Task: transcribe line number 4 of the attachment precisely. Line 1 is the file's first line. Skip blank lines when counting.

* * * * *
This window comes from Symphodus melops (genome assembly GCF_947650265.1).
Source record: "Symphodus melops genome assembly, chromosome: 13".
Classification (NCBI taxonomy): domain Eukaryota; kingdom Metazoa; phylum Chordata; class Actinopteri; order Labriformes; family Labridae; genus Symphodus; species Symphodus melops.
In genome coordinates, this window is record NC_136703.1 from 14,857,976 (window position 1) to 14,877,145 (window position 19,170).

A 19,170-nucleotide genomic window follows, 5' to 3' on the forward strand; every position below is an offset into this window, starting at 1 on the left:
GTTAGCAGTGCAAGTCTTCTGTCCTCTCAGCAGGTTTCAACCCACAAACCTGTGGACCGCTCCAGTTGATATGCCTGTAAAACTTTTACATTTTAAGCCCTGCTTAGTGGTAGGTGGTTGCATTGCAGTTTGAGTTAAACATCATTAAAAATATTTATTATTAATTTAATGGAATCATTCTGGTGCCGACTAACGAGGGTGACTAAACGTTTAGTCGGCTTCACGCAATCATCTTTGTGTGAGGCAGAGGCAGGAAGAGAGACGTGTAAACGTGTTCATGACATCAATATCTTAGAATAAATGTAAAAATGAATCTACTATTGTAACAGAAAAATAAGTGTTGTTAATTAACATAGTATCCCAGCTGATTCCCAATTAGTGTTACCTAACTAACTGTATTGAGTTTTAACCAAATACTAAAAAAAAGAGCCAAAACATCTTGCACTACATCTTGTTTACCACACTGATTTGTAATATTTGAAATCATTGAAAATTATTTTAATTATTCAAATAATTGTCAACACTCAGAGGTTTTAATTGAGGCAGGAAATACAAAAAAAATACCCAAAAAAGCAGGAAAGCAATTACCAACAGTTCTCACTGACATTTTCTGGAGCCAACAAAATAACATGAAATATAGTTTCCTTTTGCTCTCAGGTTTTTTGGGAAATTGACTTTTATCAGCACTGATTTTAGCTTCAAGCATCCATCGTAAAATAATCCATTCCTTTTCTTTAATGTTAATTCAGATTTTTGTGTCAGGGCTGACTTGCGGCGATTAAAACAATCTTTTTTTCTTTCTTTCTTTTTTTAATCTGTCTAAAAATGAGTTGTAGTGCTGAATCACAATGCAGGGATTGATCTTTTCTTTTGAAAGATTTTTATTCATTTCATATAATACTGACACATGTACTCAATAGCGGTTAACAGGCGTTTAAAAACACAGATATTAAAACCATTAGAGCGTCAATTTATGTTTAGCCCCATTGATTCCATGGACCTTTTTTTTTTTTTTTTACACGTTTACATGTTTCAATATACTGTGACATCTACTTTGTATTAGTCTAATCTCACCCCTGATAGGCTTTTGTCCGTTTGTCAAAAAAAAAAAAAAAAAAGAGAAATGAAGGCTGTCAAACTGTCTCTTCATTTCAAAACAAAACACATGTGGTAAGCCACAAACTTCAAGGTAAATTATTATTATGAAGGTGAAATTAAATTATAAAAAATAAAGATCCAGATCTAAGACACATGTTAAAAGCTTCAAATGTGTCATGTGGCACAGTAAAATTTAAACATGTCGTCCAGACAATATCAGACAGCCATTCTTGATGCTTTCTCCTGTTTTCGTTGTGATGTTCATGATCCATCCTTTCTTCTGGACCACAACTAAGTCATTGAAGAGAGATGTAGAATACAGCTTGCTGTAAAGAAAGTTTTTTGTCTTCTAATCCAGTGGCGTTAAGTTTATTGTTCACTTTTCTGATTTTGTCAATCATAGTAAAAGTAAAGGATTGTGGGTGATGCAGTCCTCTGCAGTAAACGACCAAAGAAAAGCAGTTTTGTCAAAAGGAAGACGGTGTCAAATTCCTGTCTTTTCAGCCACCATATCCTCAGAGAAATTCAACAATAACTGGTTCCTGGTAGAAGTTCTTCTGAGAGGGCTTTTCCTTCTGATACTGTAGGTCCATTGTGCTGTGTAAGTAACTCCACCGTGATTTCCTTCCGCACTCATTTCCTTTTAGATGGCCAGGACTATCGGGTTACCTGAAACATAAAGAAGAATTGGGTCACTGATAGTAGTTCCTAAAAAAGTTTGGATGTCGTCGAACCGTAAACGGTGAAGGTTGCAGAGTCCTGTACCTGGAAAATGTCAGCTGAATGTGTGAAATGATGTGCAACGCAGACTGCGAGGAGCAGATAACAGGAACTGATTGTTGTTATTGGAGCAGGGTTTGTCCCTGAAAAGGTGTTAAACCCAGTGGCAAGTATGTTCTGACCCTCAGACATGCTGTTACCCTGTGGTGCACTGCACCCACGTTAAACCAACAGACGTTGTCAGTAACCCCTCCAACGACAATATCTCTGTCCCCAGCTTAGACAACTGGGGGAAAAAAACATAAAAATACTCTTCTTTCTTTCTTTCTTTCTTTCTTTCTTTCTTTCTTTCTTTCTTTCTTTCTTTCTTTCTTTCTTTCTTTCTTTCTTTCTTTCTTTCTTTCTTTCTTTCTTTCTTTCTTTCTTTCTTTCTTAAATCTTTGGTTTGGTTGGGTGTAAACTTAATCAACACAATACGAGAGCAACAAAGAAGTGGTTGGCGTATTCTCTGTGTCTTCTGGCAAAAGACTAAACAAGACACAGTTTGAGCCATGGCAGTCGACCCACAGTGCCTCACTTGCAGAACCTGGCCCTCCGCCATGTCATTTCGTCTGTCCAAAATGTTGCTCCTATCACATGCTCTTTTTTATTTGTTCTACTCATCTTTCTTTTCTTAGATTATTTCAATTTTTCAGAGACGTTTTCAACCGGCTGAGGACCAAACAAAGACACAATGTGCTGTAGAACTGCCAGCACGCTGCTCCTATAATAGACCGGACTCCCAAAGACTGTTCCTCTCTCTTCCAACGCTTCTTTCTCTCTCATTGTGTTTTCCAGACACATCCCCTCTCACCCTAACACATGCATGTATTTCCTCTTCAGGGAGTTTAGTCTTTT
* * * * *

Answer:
In genome coordinates, this window is record NC_136703.1 from 14,857,976 (window position 1) to 14,877,145 (window position 19,170).